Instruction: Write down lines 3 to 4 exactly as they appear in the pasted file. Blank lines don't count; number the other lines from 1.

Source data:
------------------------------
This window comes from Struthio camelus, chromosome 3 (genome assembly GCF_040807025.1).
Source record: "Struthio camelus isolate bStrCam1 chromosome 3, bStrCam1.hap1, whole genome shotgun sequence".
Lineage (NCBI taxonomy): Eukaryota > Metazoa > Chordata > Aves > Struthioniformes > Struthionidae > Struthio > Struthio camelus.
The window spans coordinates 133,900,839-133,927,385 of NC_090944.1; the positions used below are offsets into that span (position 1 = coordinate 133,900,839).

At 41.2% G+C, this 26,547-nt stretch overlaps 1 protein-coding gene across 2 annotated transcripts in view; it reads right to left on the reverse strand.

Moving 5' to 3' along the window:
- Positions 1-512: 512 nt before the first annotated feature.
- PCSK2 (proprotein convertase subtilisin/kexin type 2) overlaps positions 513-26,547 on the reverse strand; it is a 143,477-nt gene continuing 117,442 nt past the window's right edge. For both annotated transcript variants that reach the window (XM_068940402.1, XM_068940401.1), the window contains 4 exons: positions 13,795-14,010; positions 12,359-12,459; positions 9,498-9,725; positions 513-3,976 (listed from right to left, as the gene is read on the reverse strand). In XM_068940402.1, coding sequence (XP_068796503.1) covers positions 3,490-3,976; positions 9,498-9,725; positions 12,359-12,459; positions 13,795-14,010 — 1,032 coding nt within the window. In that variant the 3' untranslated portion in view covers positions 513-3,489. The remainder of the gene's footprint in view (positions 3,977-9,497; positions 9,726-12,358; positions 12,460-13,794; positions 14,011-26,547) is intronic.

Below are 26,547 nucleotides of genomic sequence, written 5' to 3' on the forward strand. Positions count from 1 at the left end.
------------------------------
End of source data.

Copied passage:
Lineage (NCBI taxonomy): Eukaryota > Metazoa > Chordata > Aves > Struthioniformes > Struthionidae > Struthio > Struthio camelus.
The window spans coordinates 133,900,839-133,927,385 of NC_090944.1; the positions used below are offsets into that span (position 1 = coordinate 133,900,839).